Brandon Dill, Associated Press
Shelby County Mayor Mark Luttrell talks with kindergarten students at Lowrance Elementary in Memphis, Tenn. Thursday, Oct. 3, 2013, after reading "Otis," a children's book by Loren Long, as part of Jumpstart's Read for the Record education campaign.

The federal government shutdown isn’t having a drastic effect on K-12 and higher education in the U.S. — yet. But certain programs are already feeling its effects and many others will if the shutdown isn’t quickly resolved.

The Head Start preschool program for low-income children has taken the hardest hit. The National Head Start Association said in a written statement that 23 programs in 11 states have grant cycles that should have begun Oct. 1. Those grants were delayed. Head Start programs already took a 5 percent funding reduction last March due to sequestration, and some might not have reserve funds to last through the shutdown.

A story in Education Week magazine said state education leaders are having trouble getting answers to their questions. The federal Department of Education office isn’t taking calls because about 90 percent of its employees have been furloughed. That means state applications for federal funding could be delayed, resulting in financial losses.

In the higher-education world, the shutdown’s most immediate effect is felt by researchers who depend on government-run archives, libraries and museums, said a story in The Chronicle of Higher Education. The National Center for Education Statistics and the U.S. Census Bureau are among agencies whose research websites are not operating.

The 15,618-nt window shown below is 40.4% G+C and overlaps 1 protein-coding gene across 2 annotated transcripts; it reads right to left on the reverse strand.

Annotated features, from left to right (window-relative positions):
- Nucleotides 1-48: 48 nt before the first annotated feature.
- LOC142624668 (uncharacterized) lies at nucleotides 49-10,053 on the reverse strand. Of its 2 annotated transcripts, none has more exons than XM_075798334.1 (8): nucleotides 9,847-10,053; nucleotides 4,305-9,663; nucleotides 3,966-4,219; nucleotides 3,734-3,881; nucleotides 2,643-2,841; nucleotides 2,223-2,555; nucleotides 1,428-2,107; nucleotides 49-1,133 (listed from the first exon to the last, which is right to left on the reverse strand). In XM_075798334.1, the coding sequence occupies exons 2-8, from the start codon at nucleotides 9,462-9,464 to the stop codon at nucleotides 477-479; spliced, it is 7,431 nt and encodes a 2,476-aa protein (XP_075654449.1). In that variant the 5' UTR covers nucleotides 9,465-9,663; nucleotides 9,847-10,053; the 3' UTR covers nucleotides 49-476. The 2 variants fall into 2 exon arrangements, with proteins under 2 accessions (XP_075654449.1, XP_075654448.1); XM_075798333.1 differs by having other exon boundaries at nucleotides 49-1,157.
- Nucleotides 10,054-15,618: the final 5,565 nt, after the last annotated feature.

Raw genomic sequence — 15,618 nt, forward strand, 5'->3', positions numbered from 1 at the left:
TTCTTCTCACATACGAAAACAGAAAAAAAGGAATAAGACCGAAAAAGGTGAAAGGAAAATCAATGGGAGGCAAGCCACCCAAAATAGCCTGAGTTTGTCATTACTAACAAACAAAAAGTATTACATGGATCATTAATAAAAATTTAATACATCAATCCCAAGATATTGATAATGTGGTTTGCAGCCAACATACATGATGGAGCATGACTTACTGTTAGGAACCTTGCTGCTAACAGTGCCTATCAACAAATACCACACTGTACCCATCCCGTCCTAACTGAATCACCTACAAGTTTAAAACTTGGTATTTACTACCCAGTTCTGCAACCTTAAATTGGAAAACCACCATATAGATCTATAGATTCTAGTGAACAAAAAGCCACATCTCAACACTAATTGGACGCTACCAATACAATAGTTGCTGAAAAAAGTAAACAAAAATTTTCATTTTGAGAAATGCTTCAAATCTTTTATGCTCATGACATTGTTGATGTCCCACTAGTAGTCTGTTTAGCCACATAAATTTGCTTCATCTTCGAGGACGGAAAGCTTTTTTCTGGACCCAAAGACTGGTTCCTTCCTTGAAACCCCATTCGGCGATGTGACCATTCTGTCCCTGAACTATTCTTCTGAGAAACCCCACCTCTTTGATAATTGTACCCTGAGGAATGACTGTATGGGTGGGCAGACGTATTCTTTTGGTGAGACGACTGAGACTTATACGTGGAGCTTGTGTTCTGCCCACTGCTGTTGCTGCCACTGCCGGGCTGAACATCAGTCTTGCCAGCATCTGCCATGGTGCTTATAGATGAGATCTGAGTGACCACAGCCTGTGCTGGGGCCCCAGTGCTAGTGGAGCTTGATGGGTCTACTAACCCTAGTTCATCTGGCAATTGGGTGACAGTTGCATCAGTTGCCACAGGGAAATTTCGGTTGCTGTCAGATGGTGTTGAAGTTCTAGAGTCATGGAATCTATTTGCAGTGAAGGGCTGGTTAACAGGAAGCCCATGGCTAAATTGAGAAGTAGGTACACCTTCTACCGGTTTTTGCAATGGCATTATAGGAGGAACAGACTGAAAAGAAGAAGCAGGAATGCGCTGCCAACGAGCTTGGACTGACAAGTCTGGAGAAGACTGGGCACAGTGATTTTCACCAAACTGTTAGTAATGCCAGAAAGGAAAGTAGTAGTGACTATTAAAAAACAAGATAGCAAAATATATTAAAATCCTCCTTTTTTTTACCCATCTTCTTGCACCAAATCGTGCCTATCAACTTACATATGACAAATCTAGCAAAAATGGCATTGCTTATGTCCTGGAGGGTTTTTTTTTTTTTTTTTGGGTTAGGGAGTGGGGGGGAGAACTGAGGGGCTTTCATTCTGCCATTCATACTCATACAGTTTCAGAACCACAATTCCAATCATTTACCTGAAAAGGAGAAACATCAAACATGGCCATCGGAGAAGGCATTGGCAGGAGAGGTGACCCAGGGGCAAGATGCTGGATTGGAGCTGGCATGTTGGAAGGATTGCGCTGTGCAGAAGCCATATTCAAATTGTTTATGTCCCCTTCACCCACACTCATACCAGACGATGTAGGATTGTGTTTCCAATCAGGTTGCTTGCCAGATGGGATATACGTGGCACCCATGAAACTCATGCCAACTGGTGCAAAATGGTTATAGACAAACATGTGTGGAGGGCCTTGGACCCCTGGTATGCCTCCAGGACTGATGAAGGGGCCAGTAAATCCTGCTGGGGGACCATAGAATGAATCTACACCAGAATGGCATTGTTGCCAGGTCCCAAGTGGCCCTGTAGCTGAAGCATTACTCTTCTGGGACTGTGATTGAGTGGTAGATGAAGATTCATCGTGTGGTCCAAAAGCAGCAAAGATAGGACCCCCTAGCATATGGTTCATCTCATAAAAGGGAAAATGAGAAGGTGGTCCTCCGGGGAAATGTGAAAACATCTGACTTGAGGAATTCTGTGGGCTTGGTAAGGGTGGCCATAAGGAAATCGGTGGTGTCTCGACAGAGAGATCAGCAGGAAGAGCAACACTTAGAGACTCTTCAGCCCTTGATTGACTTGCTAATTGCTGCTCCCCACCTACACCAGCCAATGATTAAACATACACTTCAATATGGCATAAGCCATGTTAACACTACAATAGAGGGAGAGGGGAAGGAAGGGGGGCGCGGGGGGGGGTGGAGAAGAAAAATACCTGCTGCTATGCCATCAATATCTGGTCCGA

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In the short term, the shutdown won’t disrupt student aid, but a lapse of longer than a week could curtail the cash flow to colleges with federal grants, according to the Department of Education’s contingency plan.

A shutdown more than a week long would severely diminish the cash flow to school districts, colleges and universities, and vocational rehabilitation agencies, according to Education Week.

And that’s not the only money worry in the education world. If Congress doesn’t raise the debt ceiling by mid-October, there could be major implications for school districts, states and the overall economy, the story said.

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